Montessori Kindergarten: The Sequence of Early Child Development

The Sequence of Early Child DevelopmentSequence of Early Child Development 

Every day during the first few years of life Montessori Guides witness the remarkable changes in a child’s development  as they begin to smile, laugh, sit, crawl, babble and talk.Sequence of Early Child Development

Children then begin to socialize and play cooperatively with other children.

They next acquire important skills to get along with others such as turn-taking, sharing and following instructions, as well as skills that will help them academically such as drawing, counting, reading, and writing.

Early child development usually follows a sequence, as the child needs to master one skill before he can acquire the next, but all children develop at their own rate.

At times, a child may take a long time to master a new skill; at other times, he may seem to skip a skill in the expected sequence in his speed of development.

Through careful observation, assessment and communication the Montessori Guide develops a clear picture of the child within the 3-6 year classroom.

Senstive Periods

By the time your child enters preschool the synapses of the brain are growing and expanding like wildfire. Everything is exciting. Everything is new. The child is driven to learn all he can about the environment around him.

Sequence of Early Child Development Dr. Montessori noticed that at certain ages, children seemed open and ready to learn specific things that appealed to their need to know. She called these sensitive periods.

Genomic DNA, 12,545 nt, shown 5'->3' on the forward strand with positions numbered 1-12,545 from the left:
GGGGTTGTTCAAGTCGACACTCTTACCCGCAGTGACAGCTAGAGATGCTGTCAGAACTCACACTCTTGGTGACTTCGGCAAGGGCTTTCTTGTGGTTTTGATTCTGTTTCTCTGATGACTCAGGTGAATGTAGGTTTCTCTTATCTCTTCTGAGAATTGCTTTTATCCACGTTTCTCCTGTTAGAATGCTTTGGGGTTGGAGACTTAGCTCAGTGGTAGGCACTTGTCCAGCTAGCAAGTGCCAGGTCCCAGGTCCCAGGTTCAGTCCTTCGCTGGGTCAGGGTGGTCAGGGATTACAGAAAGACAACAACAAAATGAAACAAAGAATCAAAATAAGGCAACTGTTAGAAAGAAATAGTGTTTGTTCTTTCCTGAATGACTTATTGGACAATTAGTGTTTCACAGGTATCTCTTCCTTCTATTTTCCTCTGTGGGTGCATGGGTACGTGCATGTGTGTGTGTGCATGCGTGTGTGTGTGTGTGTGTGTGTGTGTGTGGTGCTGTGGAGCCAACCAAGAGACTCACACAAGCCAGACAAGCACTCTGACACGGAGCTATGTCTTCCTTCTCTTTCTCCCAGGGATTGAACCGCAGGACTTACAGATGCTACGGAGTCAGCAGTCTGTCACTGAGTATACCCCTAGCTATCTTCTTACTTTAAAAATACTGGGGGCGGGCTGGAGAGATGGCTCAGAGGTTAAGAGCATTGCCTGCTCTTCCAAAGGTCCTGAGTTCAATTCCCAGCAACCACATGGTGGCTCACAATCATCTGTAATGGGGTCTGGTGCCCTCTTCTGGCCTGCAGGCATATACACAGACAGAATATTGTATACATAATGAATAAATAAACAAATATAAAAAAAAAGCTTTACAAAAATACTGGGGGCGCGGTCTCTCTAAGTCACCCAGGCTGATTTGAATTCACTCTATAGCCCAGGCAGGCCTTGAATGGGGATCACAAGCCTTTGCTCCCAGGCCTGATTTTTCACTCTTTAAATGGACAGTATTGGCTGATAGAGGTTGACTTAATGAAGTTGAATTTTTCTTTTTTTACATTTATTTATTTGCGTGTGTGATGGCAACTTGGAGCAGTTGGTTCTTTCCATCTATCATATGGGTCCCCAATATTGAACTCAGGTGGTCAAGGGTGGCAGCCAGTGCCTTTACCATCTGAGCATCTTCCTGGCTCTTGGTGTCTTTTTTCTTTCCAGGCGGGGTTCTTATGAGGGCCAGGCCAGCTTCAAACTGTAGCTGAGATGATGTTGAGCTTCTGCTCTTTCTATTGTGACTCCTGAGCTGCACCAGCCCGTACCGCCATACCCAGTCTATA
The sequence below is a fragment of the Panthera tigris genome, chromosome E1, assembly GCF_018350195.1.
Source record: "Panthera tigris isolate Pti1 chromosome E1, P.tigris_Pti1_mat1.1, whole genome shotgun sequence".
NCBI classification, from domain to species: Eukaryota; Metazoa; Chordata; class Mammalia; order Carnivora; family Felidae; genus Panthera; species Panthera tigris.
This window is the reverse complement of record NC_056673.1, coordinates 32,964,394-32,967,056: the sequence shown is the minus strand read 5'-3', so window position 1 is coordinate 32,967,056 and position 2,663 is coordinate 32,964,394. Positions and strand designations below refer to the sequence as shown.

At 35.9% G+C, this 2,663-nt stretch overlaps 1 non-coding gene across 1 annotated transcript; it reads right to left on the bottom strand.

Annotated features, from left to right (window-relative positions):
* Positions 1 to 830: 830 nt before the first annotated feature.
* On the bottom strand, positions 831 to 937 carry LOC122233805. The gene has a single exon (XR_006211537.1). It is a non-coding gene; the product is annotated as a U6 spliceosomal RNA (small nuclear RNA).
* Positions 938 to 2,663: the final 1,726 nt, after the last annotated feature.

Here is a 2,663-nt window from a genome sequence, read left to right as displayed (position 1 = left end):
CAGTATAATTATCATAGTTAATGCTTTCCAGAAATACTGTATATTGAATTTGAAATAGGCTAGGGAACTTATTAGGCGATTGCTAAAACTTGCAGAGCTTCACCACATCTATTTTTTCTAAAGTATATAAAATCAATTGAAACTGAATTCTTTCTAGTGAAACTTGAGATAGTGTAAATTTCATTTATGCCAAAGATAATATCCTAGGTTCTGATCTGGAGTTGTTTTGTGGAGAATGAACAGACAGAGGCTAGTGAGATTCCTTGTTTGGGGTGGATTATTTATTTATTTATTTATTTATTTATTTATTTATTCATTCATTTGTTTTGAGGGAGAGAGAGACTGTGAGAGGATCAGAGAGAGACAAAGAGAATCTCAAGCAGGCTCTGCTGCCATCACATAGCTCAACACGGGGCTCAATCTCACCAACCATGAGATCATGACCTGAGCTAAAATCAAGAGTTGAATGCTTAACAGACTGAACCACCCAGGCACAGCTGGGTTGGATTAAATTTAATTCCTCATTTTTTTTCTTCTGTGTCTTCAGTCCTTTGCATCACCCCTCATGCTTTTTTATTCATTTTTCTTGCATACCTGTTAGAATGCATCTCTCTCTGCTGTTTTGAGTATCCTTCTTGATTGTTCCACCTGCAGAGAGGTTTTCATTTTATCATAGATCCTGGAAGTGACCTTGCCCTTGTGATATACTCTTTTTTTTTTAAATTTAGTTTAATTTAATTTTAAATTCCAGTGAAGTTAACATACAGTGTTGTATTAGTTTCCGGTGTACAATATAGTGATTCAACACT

It is during these periods that a child’s body, brain and total being are ready to absorb all that the environment can teach –  like a little sponge soaking up information and knowledge.

The rich environment of the Montessori primary classroom contains specialized materials to satisfy the child’s thirst for knowledge.  This is of course critical during these sensitive periods while the synapses of the brain continue to grow.

“My 4 year old knows everything in the classroom so why should she stay for Kindergarten?”Sequence of Early Child Development

The three-year-old enters the classroom with wide eyes to all the possibilities

The four-year-old enters the classroom with confidence and excitement. Gone is the newness of the previous year.

The third year or Kindergarten year is one of completion. The child masters all areas of work. She becomes the leader, the ones others look up to for support and guidance.

Sometimes it’s hard to choose.  There are literally hundreds of decisions to make in a Montessori classroom. This is critical to the development of independent thought within the child.  Should I do a map, practice my counting, spoon the new beans, or eat snack?

We keep a three hour morning work period so that children have time to make decisions, to work, to play, to socialize.

The same can be said for a three year cycle.

Sequence of Early Child Development Just because a child has been in a Montessori environment for a two year period, doesn’t mean they have done everything.

The Third year brings work into the abstract.  Where as in the second year they count beads together to make 14, in the Third Year they simply need to look to know how many. No need to count.

It’s not necessary to sound out L A K E when you can simply look at the word to read it.

A table is washed and not one drop spills onto the floor.  Without the coordination developed in the previous years, the exercise really becomes a job in mopping.

The map of South America, they have done repeatedly? They can now identify Chile, Ecuador, and Argentina.  I bet they can even identify directions on a Compass Rose.

Practice leads to perfect.

Isn’t that the saying?  The definition of practice:  Practice means to perform, over and over again in the face of all obstacles, some act of vision or desire.  Practice is a means of pursuing the perfection desired.

Let’s not believe our children can ever know all there is to learn in a Montessori classroom when there is so much to practice!

Related Links

http://www.pbs.org/parents/childdevelopmenttracker/five/

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